In a partially dissenting opinion, Judge Tim Eicke noted that in this ruling, “the majority [of judges] tried to run before it could walk.” He expressed his concern that “the majority are, in effect, giving (false) hope that litigation and the courts can provide ‘the answer’ without there being, in effect, any prospect of litigation (especially before this Court) accelerating the taking of necessary measures towards the fight against anthropogenic climate change.”

Judge Eicke and other experts outside the Court have also argued that the majority took evidence arbitrarily, in parts, regarding their sources and weighting. The Court was lopsided in primarily considering the materials that support its conclusions rather than deriving its judgment from the totality of the evidence. This charge is particularly salient in the Court’s treatment of the reports by the International Panel on Climate Change. Most of the judges disregarded most of the over 80 scenarios developed by the Panel, fixating uniquely on the most ambitious one.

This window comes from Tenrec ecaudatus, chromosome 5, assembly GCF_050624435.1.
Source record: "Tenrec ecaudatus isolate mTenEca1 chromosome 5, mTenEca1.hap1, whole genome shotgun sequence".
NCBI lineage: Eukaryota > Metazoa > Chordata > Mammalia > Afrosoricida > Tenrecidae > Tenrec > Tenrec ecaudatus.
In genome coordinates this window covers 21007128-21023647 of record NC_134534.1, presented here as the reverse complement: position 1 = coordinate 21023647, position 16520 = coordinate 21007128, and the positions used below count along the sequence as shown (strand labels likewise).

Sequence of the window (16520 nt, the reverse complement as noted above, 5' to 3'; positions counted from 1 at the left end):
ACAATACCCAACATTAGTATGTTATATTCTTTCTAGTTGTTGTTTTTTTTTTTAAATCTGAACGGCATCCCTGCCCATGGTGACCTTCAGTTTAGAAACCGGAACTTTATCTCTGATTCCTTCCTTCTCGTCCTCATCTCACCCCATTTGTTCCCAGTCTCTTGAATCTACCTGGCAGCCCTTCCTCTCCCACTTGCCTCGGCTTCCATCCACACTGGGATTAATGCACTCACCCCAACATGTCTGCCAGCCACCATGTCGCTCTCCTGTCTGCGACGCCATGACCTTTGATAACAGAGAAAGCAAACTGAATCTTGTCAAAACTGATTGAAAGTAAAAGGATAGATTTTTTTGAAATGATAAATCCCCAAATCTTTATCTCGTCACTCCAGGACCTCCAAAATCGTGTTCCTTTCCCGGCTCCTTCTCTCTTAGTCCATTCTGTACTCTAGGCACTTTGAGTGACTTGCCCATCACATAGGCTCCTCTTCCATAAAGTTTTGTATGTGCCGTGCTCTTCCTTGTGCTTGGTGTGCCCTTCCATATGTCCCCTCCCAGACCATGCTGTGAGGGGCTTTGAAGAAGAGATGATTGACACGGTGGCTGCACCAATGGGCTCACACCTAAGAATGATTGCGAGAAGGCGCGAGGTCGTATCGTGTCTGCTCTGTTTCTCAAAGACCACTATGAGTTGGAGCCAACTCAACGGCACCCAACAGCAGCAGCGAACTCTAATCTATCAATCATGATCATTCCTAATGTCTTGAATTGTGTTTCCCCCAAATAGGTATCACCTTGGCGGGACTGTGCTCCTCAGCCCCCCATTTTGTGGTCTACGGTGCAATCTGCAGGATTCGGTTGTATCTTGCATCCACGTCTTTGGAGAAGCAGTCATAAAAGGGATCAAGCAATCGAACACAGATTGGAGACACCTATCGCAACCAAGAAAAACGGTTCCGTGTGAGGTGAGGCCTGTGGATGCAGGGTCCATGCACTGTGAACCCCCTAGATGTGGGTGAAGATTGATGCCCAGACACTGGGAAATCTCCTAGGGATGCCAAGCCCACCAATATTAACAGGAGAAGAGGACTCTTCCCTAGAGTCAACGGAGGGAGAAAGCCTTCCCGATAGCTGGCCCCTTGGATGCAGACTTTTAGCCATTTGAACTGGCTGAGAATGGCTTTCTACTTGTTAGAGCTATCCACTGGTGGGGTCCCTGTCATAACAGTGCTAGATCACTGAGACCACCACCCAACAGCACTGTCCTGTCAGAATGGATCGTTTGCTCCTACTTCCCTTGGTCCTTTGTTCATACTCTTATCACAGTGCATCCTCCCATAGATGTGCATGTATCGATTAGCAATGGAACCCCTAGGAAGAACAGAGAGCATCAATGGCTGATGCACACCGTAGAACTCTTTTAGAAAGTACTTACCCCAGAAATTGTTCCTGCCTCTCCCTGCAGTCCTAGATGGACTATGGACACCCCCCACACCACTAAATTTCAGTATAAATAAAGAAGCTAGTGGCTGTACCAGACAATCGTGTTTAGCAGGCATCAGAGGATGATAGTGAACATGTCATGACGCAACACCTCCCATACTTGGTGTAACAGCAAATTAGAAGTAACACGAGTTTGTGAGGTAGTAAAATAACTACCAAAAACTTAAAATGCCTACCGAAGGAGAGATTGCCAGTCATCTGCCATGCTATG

Several scenarios arise from the judgment. They combine Switzerland’s possible reaction, the positioning of other countries, the consequences of the ruling and the standing of the European Convention on Human Rights.

Least likely: Business as usual

The Court passes many judgments on countries, but only some of them are followed up with action by the relevant government. The United Kingdom – which despite Brexit is still a member state of the Convention – has a standing policy of ignoring the Court. Under this scenario, Switzerland could simply acknowledge that some measures need to be better defined and submit an amended CO2 Act as proof of its goodwill. However, the judgment’s scope and the stakeholders’ activism make such a scenario unlikely.

Likely: Enhanced climate action and litigation